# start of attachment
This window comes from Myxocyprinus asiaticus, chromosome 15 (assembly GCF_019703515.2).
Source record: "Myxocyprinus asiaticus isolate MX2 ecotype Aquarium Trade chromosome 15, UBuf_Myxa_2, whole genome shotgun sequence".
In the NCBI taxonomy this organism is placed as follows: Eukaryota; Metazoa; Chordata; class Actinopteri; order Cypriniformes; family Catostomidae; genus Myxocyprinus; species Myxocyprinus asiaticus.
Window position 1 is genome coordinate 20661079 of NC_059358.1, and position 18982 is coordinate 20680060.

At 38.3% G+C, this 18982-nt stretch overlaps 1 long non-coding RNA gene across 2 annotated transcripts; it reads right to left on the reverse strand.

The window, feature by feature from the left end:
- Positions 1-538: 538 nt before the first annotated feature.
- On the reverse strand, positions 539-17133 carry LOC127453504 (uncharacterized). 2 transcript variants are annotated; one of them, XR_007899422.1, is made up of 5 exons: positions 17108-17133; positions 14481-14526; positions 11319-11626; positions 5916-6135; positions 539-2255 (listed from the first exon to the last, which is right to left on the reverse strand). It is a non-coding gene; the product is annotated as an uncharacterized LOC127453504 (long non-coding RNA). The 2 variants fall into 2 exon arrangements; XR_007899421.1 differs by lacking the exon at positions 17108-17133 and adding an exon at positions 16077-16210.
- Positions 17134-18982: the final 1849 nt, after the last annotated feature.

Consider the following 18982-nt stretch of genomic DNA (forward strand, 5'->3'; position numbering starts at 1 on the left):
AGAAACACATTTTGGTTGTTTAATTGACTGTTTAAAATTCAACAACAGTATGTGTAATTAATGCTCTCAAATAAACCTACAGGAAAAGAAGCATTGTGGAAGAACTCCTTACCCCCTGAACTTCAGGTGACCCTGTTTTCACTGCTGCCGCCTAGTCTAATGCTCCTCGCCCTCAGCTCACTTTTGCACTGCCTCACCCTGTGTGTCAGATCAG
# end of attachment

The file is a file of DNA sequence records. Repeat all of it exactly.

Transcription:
This window comes from Myxocyprinus asiaticus, chromosome 15 (assembly GCF_019703515.2).
Source record: "Myxocyprinus asiaticus isolate MX2 ecotype Aquarium Trade chromosome 15, UBuf_Myxa_2, whole genome shotgun sequence".
In the NCBI taxonomy this organism is placed as follows: Eukaryota; Metazoa; Chordata; class Actinopteri; order Cypriniformes; family Catostomidae; genus Myxocyprinus; species Myxocyprinus asiaticus.
Window position 1 is genome coordinate 20661079 of NC_059358.1, and position 18982 is coordinate 20680060.

At 38.3% G+C, this 18982-nt stretch overlaps 1 long non-coding RNA gene across 2 annotated transcripts; it reads right to left on the reverse strand.

The window, feature by feature from the left end:
- Positions 1-538: 538 nt before the first annotated feature.
- On the reverse strand, positions 539-17133 carry LOC127453504 (uncharacterized). 2 transcript variants are annotated; one of them, XR_007899422.1, is made up of 5 exons: positions 17108-17133; positions 14481-14526; positions 11319-11626; positions 5916-6135; positions 539-2255 (listed from the first exon to the last, which is right to left on the reverse strand). It is a non-coding gene; the product is annotated as an uncharacterized LOC127453504 (long non-coding RNA). The 2 variants fall into 2 exon arrangements; XR_007899421.1 differs by lacking the exon at positions 17108-17133 and adding an exon at positions 16077-16210.
- Positions 17134-18982: the final 1849 nt, after the last annotated feature.

Consider the following 18982-nt stretch of genomic DNA (forward strand, 5'->3'; position numbering starts at 1 on the left):
AGAAACACATTTTGGTTGTTTAATTGACTGTTTAAAATTCAACAACAGTATGTGTAATTAATGCTCTCAAATAAACCTACAGGAAAAGAAGCATTGTGGAAGAACTCCTTACCCCCTGAACTTCAGGTGACCCTGTTTTCACTGCTGCCGCCTAGTCTAATGCTCCTCGCCCTCAGCTCACTTTTGCACTGCCTCACCCTGTGTGTCAGATCAG